Do Not Return Evil For Evil

A few years ago for Lent, I gave up getting angry. Since I was fairly devout in college, I had already done meat, television, and my favorite foods: chocolate, Coca Cola, Tostitos in my twenties. After I moved to Qatar and saw the diligence with which Muslims pray five times a day and also fast during Ramadan, I think I was slightly inspired to give up something toxic as anger while living here. Lent is the Christian equivalent of Ramadan – a time when we restrain ourselves in order to remember what it is like to sacrifice. Interestingly we interpret the symbolic detail of a fast: it is not the literal abstaining from food and drink like Muslims do but a fasting of the spirit as well.

It’s Lent again and while last year I sacrificed my time and made sure to be at services the entire month and a half before Easter, this year I felt a call to do a similar task: not return evil for so much of the negativity I feel around me. Part of this is just good practice for the baby and to combat pregnancy hormones (the hospital staff are ill advised to keep a woman sustaining another life waiting) which make every small irritation into a mountain of intolerance.

Taking a breath before spitting something back at someone is hard work. The fact that it is hard work makes me realize how much I’ve let the anger, irrtation, and short tempered nature grow unchecked for a number of years. Snapping at people in order to gain the upper hand is not what I want to do and making this my sacrifice for Lent is what I need to remind me of who I am and what I believe. I don’t believe in the supramacy of circumstances or that the end justifies the means. Because I may make more money than the custodian in our office does not mean I will treat him as though he is sub-human.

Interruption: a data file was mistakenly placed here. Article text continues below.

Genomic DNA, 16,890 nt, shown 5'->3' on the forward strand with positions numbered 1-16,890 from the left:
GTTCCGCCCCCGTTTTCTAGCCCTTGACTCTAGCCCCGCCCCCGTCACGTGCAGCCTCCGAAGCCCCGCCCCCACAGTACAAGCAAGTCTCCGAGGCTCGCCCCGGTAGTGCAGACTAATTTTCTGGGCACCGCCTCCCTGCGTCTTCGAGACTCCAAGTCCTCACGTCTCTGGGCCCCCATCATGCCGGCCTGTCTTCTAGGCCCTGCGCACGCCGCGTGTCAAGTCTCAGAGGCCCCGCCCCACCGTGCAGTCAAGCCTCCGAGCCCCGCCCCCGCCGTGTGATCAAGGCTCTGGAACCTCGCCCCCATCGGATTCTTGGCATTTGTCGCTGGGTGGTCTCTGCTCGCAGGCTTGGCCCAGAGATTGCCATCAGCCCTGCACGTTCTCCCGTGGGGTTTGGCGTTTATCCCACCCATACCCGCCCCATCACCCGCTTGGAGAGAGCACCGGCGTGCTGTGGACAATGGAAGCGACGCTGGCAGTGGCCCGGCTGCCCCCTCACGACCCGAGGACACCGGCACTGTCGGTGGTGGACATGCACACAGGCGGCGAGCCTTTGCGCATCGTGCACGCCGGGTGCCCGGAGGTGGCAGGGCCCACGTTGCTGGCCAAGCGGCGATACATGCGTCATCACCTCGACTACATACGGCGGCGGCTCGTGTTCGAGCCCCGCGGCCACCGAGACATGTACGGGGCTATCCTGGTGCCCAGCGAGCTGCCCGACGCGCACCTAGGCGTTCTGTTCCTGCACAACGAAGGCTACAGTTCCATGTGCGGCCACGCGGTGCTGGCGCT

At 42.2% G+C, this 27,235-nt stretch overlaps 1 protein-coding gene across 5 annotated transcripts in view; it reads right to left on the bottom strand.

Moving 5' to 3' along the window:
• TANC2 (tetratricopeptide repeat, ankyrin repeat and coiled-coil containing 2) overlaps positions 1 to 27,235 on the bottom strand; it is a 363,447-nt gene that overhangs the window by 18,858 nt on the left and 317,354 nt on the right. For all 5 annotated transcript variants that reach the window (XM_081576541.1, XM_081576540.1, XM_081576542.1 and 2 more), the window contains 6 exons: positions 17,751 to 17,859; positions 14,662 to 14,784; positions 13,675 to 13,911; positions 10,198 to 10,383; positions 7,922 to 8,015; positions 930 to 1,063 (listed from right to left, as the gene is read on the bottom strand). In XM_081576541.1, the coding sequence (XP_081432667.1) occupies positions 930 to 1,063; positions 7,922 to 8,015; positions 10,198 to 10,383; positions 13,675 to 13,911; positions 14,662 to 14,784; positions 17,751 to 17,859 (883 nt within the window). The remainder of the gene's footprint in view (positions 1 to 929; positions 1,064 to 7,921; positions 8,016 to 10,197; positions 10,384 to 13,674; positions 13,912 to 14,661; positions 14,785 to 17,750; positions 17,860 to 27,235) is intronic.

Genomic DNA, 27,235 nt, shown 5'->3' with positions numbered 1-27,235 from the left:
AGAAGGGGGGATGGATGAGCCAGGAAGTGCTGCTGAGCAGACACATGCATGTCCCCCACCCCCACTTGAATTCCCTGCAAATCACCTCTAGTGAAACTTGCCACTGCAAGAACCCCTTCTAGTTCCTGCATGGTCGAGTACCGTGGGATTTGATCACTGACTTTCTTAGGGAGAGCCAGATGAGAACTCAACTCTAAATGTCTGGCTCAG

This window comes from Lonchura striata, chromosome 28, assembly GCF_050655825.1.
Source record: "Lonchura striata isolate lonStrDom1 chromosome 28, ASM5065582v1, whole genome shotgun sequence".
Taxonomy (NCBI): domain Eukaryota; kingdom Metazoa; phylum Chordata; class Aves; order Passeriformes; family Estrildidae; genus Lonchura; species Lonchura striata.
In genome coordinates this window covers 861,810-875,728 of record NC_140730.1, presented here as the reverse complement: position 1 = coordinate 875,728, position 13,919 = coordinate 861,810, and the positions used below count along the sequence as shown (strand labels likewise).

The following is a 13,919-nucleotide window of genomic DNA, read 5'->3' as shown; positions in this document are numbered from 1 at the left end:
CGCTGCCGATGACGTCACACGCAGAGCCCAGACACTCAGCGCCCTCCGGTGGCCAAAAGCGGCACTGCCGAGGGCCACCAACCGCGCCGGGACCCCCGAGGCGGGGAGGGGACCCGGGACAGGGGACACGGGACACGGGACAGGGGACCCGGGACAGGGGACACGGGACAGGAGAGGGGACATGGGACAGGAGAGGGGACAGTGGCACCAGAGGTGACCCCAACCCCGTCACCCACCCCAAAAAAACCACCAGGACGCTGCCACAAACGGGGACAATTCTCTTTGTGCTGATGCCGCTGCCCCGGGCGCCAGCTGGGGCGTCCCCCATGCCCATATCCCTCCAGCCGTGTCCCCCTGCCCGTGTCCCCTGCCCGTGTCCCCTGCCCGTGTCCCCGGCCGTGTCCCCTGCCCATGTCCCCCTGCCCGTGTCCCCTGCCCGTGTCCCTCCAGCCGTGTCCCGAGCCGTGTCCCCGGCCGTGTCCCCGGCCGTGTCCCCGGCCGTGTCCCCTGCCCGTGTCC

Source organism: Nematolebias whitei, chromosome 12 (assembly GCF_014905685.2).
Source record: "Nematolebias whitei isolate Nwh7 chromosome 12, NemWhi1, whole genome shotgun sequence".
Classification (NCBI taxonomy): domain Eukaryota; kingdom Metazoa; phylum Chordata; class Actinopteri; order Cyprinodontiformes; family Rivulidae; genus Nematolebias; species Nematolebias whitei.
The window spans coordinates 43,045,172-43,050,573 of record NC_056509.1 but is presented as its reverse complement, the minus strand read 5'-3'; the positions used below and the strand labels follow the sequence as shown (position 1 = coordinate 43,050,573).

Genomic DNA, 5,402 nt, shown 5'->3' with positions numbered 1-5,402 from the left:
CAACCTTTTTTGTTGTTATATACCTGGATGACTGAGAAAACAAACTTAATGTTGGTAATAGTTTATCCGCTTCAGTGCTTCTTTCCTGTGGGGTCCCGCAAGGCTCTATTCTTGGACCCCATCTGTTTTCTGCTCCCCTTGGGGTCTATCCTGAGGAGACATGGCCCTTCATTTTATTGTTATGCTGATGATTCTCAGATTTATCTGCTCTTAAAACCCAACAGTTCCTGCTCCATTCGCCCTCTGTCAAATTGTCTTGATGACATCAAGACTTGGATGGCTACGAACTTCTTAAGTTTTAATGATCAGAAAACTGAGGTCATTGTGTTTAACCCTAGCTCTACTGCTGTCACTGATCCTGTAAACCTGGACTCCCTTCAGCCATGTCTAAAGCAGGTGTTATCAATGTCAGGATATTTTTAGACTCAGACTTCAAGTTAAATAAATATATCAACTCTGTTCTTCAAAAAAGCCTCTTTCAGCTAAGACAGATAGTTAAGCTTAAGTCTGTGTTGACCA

These are simple reminders that we lose in the hustle and noise of daily life. The admonition to act counter to human nature and return evil, or malintentions with good, is something I am cultivating this season as we wait for Easter, the ultimate symbol of goodness. Let’s hope I’m equal to the task.

Tonight at the hospital in the face of a thirty minute delay at the end of a ten hour work day, I did better than I would have otherwise, but still short with the staff. A lot of deep breathing kept me from saying what I really wanted to. That and a handy magazine kept my mouth shut. (Though I got a little revenge by posting a Facebook status). Here’s to four more weeks and being a better person at the end of them.

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